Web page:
Military Factory
Military Factory

WW2 German Rifles

Authored By Staff Writer | Last Updated: 4/18/2014

The German Army relied on a slew of long guns during their conquest - and later, failed defense - of Europe.

There are a total of 22 WW2 German Rifles in the Military Factory. Entries are listed below in alphanumeric order. Flag images indicative of country of origin.




1941
7.5cm Leichtgeschutz 40 (LG 40)
One of the greatest challenges facing warplanners since the advent of the air-dropped warrior - popularly known as the "parat...
Thumbnail picture of the 7.5cm Leichtgeschutz 40 (LG 40)

1937
Boys Anti-Tank Rifle (Project Stanchion)
Recognizing the increased reliance on armor by the world's armies in the lead-up to World War 2, the British Army issued a re...
Thumbnail picture of the Boys Anti-Tank Rifle (Project Stanchion)

1892
Carcano Modello 1891 (M91)
The Carcano Modello 1891 (Model 1891) was the standard Italian Army service rifle of both World Wars. The design emerged from...
Thumbnail picture of the Carcano Modello 1891 (M91)

1924
Ceska Zbrojovka vz. 24
The Czech city of Brno has long served as a hub for quality small arms design, development and production. In concert with ot...
Thumbnail picture of the Ceska Zbrojovka vz. 24

1941
Degtyarev PTRD 1941 (PTRD-41)
The Degtyarev PTRD 1941 (or "PTRD-41", shortened from "Protivo Tankovoye Ruzhyo Degtyaryova") was the most available anti-tan...
Thumbnail picture of the Degtyarev PTRD 1941 (PTRD-41)

1942
Fallschirmjagergewehr 42 (FG42 / FjG42)
The Fallschirmjagergewehr 42 (FG42) was developed specifically for the lightly armed and mobile German paratrooper element ar...
Thumbnail picture of the Fallschirmjagergewehr 42 (FG42 / FjG42)

1935
FEG 35M (Mannlicher M1935)
Following the end of World War 1, the Austro-Hungarian Empire was no more, giving rise to the "Kingdom of Hungary" in 1920 an...
Thumbnail picture of the FEG 35M (Mannlicher M1935)

1945
Gustloff Volkssturmgewehr 1-5 (VG 1-5)
The desperate situation of late-war Germany in World War 2 (1939-1945) was embodied in the "People's Assault Rifle" born from...
Thumbnail picture of the Gustloff Volkssturmgewehr 1-5 (VG 1-5)

1894
Krag-Jorgensen Model 1894
The Krag-Jorgensen was a bolt-action, repeat-fire rifle of Norwegian origin designed in the latter half of the 1800s. It was ...
Thumbnail picture of the Krag-Jorgensen Model 1894

1935
Mauser Karabiner Kar 98k
With origins as far back as the First World War, the Kar 98k (with "Kar" being short for "karabiner" or "carbine") was a dire...
Thumbnail picture of the Mauser Karabiner Kar 98k

1900
Mondragon Rifle (Fusil Mondragon)
The Mondragon Rifle is noted as becoming one of the first semi-automatic/full-automatic service rifle to be adopted in quanti...
Thumbnail picture of the Mondragon Rifle (Fusil Mondragon)

1891
Mosin-Nagant Model 1891
Like all other world powers of the late-1800s, the Russian Empire sought modernization in its military inventory. This proved...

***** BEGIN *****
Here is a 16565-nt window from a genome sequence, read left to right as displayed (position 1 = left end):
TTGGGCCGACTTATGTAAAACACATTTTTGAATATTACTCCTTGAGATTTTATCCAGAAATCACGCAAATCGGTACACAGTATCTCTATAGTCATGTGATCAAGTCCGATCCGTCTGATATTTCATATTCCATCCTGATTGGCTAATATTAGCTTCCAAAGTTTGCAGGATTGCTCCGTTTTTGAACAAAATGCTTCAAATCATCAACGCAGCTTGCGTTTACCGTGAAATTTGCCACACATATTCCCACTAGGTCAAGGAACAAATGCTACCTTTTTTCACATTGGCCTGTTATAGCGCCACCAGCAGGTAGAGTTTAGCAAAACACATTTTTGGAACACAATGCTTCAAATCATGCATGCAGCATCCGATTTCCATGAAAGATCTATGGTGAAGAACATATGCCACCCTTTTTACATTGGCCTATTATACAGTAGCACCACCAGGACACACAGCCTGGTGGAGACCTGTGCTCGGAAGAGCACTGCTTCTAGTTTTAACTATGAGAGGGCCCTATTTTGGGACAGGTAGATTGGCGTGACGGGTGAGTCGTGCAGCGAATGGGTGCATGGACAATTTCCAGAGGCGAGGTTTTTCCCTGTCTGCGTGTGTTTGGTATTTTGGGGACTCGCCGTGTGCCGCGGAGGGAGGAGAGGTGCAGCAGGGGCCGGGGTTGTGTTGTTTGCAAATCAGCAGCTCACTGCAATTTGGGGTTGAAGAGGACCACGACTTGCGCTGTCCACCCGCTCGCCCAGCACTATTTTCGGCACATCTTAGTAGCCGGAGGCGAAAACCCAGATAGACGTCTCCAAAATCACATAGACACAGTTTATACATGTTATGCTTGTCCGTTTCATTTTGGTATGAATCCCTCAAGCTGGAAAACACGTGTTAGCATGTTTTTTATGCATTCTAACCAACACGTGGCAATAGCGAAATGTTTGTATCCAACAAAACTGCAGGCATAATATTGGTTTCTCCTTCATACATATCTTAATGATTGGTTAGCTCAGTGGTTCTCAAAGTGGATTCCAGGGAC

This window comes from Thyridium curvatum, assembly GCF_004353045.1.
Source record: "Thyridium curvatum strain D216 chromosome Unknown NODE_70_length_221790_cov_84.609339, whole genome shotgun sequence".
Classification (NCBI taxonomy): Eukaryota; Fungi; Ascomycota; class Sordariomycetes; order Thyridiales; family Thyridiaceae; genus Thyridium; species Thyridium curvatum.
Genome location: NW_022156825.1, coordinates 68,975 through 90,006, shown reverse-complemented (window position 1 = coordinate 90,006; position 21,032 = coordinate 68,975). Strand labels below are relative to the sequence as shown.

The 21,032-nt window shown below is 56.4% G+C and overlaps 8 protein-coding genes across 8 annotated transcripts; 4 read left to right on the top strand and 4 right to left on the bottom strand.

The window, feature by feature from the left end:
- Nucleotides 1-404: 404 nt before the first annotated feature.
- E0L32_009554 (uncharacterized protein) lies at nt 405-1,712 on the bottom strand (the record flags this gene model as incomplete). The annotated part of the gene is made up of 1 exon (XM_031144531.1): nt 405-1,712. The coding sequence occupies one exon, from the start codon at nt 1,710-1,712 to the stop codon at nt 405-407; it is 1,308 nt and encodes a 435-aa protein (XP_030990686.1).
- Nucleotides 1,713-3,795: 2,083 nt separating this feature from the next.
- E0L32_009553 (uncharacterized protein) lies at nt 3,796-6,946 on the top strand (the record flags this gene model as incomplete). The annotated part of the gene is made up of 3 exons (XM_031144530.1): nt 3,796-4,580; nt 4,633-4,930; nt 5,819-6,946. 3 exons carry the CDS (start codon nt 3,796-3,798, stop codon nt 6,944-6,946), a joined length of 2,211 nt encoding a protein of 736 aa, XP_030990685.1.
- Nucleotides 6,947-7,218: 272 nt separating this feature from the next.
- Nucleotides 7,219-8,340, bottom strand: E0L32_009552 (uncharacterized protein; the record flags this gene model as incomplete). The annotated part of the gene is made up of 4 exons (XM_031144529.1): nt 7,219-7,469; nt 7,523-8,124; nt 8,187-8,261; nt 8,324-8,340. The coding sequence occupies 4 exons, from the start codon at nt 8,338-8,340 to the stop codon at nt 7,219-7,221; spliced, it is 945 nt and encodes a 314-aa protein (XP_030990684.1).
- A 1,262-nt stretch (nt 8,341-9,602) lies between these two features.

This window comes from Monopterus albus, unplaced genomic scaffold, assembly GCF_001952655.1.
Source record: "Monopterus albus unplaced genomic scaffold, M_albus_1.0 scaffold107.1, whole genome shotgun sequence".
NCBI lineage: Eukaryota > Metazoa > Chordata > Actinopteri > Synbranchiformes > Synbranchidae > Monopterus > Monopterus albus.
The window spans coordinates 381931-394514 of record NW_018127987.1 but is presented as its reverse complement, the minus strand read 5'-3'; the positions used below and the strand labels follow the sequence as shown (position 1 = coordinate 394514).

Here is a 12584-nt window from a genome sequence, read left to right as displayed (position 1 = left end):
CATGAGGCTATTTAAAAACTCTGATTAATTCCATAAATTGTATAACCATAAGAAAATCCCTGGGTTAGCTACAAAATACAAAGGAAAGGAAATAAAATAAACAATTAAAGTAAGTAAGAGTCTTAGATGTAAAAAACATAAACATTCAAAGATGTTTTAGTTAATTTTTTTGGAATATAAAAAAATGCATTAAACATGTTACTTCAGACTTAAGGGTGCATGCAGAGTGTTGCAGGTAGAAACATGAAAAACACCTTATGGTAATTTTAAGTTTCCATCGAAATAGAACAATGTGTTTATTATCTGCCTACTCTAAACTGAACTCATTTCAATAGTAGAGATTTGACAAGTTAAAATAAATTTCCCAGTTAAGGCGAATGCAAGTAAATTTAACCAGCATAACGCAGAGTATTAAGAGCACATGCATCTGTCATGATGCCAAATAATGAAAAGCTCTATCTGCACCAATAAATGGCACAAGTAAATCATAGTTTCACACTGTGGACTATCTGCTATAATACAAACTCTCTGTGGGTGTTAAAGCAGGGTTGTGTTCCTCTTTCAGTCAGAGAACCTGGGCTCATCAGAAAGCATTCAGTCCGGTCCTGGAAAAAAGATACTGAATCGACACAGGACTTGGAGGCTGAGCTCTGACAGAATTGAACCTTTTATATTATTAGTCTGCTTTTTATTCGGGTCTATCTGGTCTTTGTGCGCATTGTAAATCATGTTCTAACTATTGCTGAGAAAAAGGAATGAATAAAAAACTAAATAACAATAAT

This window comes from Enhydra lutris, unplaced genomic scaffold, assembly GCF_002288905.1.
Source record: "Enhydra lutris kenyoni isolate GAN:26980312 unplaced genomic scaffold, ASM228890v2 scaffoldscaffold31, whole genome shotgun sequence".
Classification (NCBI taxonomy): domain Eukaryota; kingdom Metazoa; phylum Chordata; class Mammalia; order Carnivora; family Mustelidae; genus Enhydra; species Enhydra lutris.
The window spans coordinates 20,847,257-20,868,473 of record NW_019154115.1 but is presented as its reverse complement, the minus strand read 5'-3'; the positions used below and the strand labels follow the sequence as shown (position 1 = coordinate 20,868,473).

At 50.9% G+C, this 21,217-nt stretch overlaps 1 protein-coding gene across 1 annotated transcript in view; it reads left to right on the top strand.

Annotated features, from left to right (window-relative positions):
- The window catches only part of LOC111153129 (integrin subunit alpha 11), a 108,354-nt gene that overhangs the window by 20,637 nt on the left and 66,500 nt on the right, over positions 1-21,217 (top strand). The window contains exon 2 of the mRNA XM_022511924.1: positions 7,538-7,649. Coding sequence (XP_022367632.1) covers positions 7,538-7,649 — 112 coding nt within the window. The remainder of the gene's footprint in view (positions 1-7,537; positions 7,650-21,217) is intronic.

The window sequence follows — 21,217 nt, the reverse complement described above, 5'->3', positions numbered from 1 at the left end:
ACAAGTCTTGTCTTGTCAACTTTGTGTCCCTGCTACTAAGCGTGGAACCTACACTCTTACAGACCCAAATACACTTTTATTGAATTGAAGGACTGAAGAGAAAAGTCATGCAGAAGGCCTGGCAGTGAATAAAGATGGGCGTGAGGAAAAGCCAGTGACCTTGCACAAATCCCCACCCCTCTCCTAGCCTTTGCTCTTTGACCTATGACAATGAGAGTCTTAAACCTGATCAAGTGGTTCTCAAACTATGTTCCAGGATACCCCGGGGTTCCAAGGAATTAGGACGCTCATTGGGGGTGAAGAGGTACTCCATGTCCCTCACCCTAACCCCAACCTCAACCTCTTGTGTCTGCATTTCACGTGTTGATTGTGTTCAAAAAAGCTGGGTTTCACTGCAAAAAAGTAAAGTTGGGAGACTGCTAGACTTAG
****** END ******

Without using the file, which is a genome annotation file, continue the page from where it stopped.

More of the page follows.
Thumbnail picture of the Mosin-Nagant Model 1891

1938
Panzerbuchse 38 (PzB 38)
The Panzerbusche 38 (PzB 38) was an early-war anti-tank rifle design attempt by Gustloff Werke for use by the German Army. B....
Thumbnail picture of the Panzerbuchse 38 (PzB 38)

1939
Panzerbuchse 39 (PzB 39)
The Panzerbusche 39 (PzB 39) was a short-lived anti-tank rifle utilized by the German Army in World War 2. The type was devel...
Thumbnail picture of the Panzerbuchse 39 (PzB 39)

1938
Solothurn S-18/100
The rise of the tank in World War 1 (1914-1918) forced the development of tank-killing systems to follow. Artillery proved a ...
Thumbnail picture of the Solothurn S-18/100

1945
StG45(M) (Sturmgewehr 45) / MP45(M) (Maschinenpistole 45)
Towards the end of World War 2, all sides had realized the potential of automatic weapons to a high degree. Automatic weapons...
Thumbnail picture of the StG45(M) (Sturmgewehr 45) / MP45(M) (Maschinenpistole 45)

1944
Sturmgewehr 44 (StG44) / Maschinenpistole 44 (MP44)
The Maschinenpistole 44, or MP44, or still further the StG 44, is more commonly associated as being the father of the modern ...
Thumbnail picture of the Sturmgewehr 44 (StG44) / Maschinenpistole 44 (MP44)

1938
Tokarev SVT-38
The Tokarev SVT-38 was the beginning of the Tokarev line of self-loading, automatic service rifles. The SVT-38 was developed ...
Thumbnail picture of the Tokarev SVT-38

1941
Walther Gewehr 41 (G41 / Gew 41)
The Gewehr 41 (or "Gew 41" or "G41") series semi-automatic rifle appeared in relatively few numbers for the German Army durin...
Thumbnail picture of the Walther Gewehr 41 (G41 / Gew 41)

1943
Walther Gewehr 43 (G43 / Gew 43)
The Gewehr 43 (Gew 43) became the next evolution of the Walther Gew 41(W), a self-loading, semi-automatic rifle that failed t...
Thumbnail picture of the Walther Gewehr 43 (G43 / Gew 43)

1929
ZH-29
Emmanuel Holek designed the ZH-29 as a military-minded automatic service rifle. The rifle was born in the famous Czech Brno f...
Thumbnail picture of the ZH-29